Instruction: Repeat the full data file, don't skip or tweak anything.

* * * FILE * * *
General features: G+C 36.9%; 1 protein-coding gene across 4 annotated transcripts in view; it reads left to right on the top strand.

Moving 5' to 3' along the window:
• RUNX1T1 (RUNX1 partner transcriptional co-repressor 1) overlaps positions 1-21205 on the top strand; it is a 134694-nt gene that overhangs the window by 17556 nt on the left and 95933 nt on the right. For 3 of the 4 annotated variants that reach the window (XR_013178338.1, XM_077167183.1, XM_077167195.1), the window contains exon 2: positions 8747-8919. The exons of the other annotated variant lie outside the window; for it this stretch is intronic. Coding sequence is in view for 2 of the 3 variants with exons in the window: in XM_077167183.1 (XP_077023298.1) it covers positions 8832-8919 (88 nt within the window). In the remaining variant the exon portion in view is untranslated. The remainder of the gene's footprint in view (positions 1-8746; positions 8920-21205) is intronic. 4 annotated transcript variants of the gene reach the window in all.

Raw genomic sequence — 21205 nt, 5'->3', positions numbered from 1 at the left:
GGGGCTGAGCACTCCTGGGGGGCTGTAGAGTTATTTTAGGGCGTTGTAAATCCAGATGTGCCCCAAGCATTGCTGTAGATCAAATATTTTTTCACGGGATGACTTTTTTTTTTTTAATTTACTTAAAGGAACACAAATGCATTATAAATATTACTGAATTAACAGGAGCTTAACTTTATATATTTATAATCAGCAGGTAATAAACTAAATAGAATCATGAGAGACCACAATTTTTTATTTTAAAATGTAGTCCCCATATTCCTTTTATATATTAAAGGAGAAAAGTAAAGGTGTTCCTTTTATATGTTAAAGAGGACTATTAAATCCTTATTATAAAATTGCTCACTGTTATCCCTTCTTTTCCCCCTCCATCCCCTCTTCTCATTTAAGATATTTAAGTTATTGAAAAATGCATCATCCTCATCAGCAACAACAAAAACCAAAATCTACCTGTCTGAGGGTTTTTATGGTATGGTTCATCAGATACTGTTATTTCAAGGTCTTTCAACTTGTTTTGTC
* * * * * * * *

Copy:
General features: G+C 36.9%; 1 protein-coding gene across 4 annotated transcripts in view; it reads left to right on the top strand.

Moving 5' to 3' along the window:
• RUNX1T1 (RUNX1 partner transcriptional co-repressor 1) overlaps positions 1-21205 on the top strand; it is a 134694-nt gene that overhangs the window by 17556 nt on the left and 95933 nt on the right. For 3 of the 4 annotated variants that reach the window (XR_013178338.1, XM_077167183.1, XM_077167195.1), the window contains exon 2: positions 8747-8919. The exons of the other annotated variant lie outside the window; for it this stretch is intronic. Coding sequence is in view for 2 of the 3 variants with exons in the window: in XM_077167183.1 (XP_077023298.1) it covers positions 8832-8919 (88 nt within the window). In the remaining variant the exon portion in view is untranslated. The remainder of the gene's footprint in view (positions 1-8746; positions 8920-21205) is intronic. 4 annotated transcript variants of the gene reach the window in all.

Raw genomic sequence — 21205 nt, 5'->3', positions numbered from 1 at the left:
GGGGCTGAGCACTCCTGGGGGGCTGTAGAGTTATTTTAGGGCGTTGTAAATCCAGATGTGCCCCAAGCATTGCTGTAGATCAAATATTTTTTCACGGGATGACTTTTTTTTTTTTAATTTACTTAAAGGAACACAAATGCATTATAAATATTACTGAATTAACAGGAGCTTAACTTTATATATTTATAATCAGCAGGTAATAAACTAAATAGAATCATGAGAGACCACAATTTTTTATTTTAAAATGTAGTCCCCATATTCCTTTTATATATTAAAGGAGAAAAGTAAAGGTGTTCCTTTTATATGTTAAAGAGGACTATTAAATCCTTATTATAAAATTGCTCACTGTTATCCCTTCTTTTCCCCCTCCATCCCCTCTTCTCATTTAAGATATTTAAGTTATTGAAAAATGCATCATCCTCATCAGCAACAACAAAAACCAAAATCTACCTGTCTGAGGGTTTTTATGGTATGGTTCATCAGATACTGTTATTTCAAGGTCTTTCAACTTGTTTTGTC